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No use hiding
Iranian-American revisited

By Sasan (Mohammad Hossein) Seifikar
April 29, 2004

Since the attacks on September 11, life has become more difficult for those of us whose origins go back to the Middle Eastern regions and its vicinity. There is a sense that we are now all suspects. Encouraged by the President's rhetoric of "us and them" and his characterization of America's enemies as being against freedom, democracy, and American values, popular media often portrays us as violent, aggressive, and misogynistic. Many people raise questions about our religion and beliefs, our allegiances, our patriotism, and our mixed identity.

In response to these pressures, some of us who are Iranian-American find ourselves down playing and even hiding our Iranian identity. We certainly have good reasons to emphasize the American part of our identity because the United States has been very good to many of us. We have been able to live our lives as we wish here and to pursue whatever goals or aspirations we may have without interference from the state or religious authorities. I however want to argue that in the long run it may also be in our interest to recognize and acknowledge the Iranian part of our identity and learn to take pride in it.

It is certainly not easy for our youth to fight the social pressures to cast away and conceal the Iranian part of their identity because they often lack the resources to resist these pressures. But as adults in order to have peace with ourselves and to be one with ourselves, we may need to seriously come to terms with all aspects of our identity and learn to acknowledge ourselves fully.

In a sense if we want to have a robust, stable and sound sense of ourselves and our worth, if we want to have a healthy dose of self confidence and self security, then we must be able to appreciate all aspects of our identity and learn to affirm ourselves fully. If on the other hand we try to hide the Iranian part of our identity and treat it as if it is unworthy, then inevitably we may come to feel somehow impure, incomplete, and less worthy than others.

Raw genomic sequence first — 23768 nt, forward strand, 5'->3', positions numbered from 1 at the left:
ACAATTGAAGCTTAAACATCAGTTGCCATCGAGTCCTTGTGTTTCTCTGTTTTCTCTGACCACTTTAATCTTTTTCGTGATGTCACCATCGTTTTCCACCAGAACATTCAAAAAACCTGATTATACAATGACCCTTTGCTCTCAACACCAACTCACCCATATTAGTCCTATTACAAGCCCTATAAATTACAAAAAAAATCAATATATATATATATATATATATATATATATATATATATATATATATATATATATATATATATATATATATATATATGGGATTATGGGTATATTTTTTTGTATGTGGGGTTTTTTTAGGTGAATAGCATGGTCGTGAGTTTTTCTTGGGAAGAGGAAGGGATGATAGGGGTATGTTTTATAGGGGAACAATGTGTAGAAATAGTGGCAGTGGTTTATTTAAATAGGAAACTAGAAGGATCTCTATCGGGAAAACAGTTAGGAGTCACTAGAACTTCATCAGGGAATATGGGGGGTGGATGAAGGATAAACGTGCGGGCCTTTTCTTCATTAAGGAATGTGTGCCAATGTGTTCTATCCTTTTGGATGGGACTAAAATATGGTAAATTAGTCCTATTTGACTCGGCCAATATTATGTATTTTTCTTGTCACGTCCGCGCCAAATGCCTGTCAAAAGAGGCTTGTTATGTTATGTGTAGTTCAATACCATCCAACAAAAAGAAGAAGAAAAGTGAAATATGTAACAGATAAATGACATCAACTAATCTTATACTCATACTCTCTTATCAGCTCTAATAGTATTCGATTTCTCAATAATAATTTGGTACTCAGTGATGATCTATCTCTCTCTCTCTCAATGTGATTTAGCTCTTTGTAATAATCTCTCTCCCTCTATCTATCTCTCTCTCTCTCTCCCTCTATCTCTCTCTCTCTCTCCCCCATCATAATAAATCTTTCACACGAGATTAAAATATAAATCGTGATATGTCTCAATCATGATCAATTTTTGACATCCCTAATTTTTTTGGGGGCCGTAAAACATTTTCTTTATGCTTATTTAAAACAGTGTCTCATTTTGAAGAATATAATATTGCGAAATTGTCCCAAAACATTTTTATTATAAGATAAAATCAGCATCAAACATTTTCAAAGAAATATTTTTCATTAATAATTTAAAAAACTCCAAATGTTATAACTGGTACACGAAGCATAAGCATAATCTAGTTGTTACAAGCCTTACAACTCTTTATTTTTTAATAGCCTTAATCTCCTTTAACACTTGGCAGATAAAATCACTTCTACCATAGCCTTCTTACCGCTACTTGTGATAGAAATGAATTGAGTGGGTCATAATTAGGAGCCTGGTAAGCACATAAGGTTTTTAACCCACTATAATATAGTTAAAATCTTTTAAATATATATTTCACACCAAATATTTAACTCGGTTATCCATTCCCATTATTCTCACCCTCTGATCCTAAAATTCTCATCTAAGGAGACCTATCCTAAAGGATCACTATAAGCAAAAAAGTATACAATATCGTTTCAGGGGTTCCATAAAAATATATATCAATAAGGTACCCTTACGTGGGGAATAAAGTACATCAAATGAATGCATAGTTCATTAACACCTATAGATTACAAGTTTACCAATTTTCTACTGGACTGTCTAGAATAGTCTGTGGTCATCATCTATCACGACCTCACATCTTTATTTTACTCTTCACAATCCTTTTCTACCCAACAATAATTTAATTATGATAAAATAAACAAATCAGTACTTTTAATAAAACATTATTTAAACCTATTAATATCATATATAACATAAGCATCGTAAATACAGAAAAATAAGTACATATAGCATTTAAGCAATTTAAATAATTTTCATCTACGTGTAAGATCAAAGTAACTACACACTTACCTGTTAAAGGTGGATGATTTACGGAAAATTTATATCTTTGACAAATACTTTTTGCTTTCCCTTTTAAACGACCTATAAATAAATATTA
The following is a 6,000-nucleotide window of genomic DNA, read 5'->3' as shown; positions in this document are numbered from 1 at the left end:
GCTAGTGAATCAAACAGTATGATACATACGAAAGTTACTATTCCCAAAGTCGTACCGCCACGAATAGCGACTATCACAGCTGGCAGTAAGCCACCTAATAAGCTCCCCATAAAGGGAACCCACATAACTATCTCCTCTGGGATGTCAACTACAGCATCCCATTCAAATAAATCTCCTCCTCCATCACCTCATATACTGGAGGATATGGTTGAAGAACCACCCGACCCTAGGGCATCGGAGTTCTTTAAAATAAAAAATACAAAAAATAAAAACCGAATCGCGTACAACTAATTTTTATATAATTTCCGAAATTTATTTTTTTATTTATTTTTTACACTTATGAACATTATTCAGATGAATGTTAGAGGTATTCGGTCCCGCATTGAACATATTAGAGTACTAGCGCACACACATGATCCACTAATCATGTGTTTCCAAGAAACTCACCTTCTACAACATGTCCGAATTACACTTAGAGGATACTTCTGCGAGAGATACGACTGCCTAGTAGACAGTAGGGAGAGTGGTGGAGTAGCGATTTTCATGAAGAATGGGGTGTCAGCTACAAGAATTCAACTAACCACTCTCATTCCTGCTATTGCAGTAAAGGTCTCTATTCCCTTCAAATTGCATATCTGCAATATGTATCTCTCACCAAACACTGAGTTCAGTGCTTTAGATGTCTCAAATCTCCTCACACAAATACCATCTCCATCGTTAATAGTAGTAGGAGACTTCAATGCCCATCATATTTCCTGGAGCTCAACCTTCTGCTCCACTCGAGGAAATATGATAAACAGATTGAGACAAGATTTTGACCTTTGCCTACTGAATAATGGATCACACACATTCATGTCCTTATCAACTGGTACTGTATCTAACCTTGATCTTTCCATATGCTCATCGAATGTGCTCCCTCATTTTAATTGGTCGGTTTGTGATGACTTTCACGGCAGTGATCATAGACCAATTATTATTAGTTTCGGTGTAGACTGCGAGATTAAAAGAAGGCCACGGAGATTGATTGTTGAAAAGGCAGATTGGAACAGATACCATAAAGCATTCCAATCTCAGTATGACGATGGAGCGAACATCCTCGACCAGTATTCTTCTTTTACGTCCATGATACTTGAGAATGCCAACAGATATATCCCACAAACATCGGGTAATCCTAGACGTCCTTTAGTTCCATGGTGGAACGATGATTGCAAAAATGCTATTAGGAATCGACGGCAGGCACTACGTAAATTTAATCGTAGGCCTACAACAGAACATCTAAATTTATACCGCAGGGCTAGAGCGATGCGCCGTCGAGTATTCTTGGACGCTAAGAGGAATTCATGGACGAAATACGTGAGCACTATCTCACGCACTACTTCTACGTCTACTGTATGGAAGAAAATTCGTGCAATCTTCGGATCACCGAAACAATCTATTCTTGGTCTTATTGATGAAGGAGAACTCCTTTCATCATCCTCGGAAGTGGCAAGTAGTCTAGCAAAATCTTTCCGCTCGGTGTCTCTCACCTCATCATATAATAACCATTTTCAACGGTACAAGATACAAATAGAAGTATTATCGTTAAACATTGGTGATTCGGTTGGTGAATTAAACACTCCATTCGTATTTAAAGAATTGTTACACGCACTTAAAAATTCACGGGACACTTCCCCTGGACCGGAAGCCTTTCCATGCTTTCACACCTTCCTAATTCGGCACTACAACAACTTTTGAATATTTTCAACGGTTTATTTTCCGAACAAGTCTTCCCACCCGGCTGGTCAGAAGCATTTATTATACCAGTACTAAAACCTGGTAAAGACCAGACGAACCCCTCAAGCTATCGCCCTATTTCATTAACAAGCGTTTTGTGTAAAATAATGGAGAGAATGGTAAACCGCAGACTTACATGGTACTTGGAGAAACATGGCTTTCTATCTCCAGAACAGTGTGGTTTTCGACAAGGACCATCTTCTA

Some Iranian-Americans seem reluctant to acknowledge the Iranian part of themselves because they accept the popular media's characterizations of Iranians and fail to see anything worthy in their Iranian identity or in Iranian culture. Other Iranian-Americans reject the Iranian part of their identity because they assume that accepting and cherishing it entails affirming or identifying with a narrow set of beliefs and values, namely, those beliefs and values that are held by the anti-democratic and fundamentalist forces that rule Iran today.

But these assumptions are false. Cultures are not uniform entities but they are always very complex and multi-layered. They are also nourishing. The Iranian culture is no different. Our culture is very old and very diverse. Iran has a rich history and many rich literary, music, and artistic traditions. Iran, like all the world's ancient cultures, has always been a patchwork of different ethnic groups, languages, and traditions.

Besides the dominate Persians, Iran is home to a large number of Turks and Kurds. There are also many Balochis, Luries, Gilakis, Turkmen, Ghashghais, Bakhtiaris and Arabs living in Iran. The most common spoken language is Farsi. But Turkish, Kurdish, Arabic, and Armenian are also spoken in Iran.

The history of Iran is over 2500 years old. It is mostly made of the rise and fall of the various dynasties that ruled Iran, the civil wars that were fought between different local rulers for the control of the country, and the various foreign wars that Iran fought with other countries which it was invading or being invaded by.